Diary of Boston Bruins 2020 Free Agency

( Photo Credit: WBZ-TV / CBS Boston )

By Maria of Watertown | Follow me on twitter @mariaofh2otown

The NHL free agency period is not over yet, but I believe it is safe to say that from the perspective of many fans of our Boston Bruins, it has been an underwhelming offseason thus far. In my opinion, the Bruins have yet to complete a transaction that improves the team. If Bruins management expected me and many other fans to get excited about the signings of Kevin Miller and Craig Smith, then the organization does not know its fan base very well. The organizational depth and balancing the economics of contracts, and managing the salary cap, are factors that seem to be driving the Bruins offseason plans.

The most significant free agency question Bruins management had loomed over them was answered very early on in the process when it was announced that Torey Krug was “taking his talents” to the St. Louis Blues. 

As disappointing as it was to hear this news, my glass-half-full assessment of such a significant loss to the roster was two-fold.  With Krug moving on, it opens the door for Charlie McAvoy, Brandon Carlo, or Matt Grzelcyk to compete for that alpha-dog role on the Bruins power-play. In addition, the Bruins would have some financial flexibility to sign a notable free agent that could help improve one of the holes that have plagued the team for the last two seasons, particularly during the playoffs – lack of consistent 5v5 scoring.

( Photo Credit: NHL.com )

Throughout the free agency course, the Bruins have been rumored to be in on just about any notable free agent that is/was available, including, but not limited to, perhaps the biggest free-agent fish in the pond, Taylor Hall. Although Hall had initially indicated that he wanted to sign with a contender, he ultimately agreed to a one-year deal with the Buffalo Sabres.  Somehow, the words contender and Buffalo Sabres are not synonymous to me, but how does one pass up an $8 million contract offer regardless of where it comes from.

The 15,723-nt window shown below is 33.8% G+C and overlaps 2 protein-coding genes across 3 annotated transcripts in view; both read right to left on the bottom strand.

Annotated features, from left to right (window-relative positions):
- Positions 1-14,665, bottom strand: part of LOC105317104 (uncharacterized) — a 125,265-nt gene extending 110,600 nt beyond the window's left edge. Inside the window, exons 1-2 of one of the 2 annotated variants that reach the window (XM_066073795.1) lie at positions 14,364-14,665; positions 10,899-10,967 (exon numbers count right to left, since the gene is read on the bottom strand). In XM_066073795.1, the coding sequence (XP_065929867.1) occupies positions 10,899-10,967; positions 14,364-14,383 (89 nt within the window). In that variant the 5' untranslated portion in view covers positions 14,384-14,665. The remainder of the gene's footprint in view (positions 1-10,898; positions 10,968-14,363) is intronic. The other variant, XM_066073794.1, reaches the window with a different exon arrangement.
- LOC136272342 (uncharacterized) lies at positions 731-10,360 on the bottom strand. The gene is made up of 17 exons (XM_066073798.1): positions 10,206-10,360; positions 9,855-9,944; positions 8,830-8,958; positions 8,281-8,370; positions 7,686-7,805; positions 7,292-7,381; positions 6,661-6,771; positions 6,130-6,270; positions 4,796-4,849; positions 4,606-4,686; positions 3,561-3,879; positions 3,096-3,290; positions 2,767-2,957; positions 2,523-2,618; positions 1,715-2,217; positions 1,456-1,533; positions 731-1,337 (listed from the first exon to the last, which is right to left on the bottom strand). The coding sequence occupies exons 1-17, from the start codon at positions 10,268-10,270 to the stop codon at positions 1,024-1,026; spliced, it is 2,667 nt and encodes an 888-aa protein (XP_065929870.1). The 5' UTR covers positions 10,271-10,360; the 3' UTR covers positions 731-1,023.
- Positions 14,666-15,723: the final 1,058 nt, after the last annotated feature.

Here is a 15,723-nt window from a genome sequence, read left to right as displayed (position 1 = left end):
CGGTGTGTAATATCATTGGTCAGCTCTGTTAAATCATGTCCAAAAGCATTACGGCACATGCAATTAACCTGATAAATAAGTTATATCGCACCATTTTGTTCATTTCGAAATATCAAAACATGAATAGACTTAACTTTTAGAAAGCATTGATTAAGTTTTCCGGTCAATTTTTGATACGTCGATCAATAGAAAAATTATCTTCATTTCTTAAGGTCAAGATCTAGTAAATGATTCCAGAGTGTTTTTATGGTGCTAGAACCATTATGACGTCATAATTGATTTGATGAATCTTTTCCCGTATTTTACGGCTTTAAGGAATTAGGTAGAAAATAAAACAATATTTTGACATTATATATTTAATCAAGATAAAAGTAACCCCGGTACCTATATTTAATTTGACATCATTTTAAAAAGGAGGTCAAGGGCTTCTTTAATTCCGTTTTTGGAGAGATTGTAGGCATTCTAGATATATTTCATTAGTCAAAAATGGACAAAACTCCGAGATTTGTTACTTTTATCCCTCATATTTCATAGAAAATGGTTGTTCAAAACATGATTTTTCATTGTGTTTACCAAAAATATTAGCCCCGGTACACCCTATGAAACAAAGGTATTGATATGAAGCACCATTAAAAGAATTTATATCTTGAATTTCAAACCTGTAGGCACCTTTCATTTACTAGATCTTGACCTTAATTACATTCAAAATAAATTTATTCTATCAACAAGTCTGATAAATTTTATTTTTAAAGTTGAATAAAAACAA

Could it be that the Bruins efforts to draw free agents are being somewhat impeded by the comments made by Tory Krug regarding his contract negotiations with the Bruins?  Krug spoke to the media after signing with the Blues and had this to say about negotiations with his former team:

“It was pulled from me. I didn’t have an offer. When they offered me a year ago and then it’s gone, I don’t know what I’m expected to do. Just being blunt and being honest with you. Most people don’t share that side of it, but it is what it is.”

That statement alone sheds a somewhat troubling light on the Boston Bruins, more specifically, management, about negotiating good faith with players. The opportunity to play with Patrice Bergeron, Brad Marchand, and David Pastrnak should make the Bruins a draw for free agents who truly want to contend for a championship. However, after reading or hearing Krug’s comments, notable free agents could be taking a “proceed with caution” approach when considering the Boston Bruins as a destination if there is a perception that management may not always operate in an above-board manner.

Perhaps I am grasping at straws with this theory in an attempt to maintain a semblance of patience while I try to figure out what the Bruins plans are for the roster in the future.  Unfortunately, patience is not one of my virtues.

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One thought on “Diary of Boston Bruins 2020 Free Agency

  1. Well, Sweeney and co seems to have taken the wait and see approach; banking on their youth. This is a bad strategy when you are in a “window” situation. Re-assessing during the season will cost a premium. Other teams will wait for Sweeney since he painted himself in the corner. Prompt the: “price were too high” running gag … The secondary scoring is not addressed and the left side of the D, even with Gryz in the fold, is still a question mark. Then, there’s the rumours regarding an “internal” cap immediately denied by Neely but… long time fans knows their “Jacobs” and assuming that there was interference at some level is very, very possible. In the end, Sweeney’s inability to move money will cost the team and the fans another year of that contending “window”. The more it goes, the more the good’ol days are back; days where the Bruins were good but not good enough to win it all.

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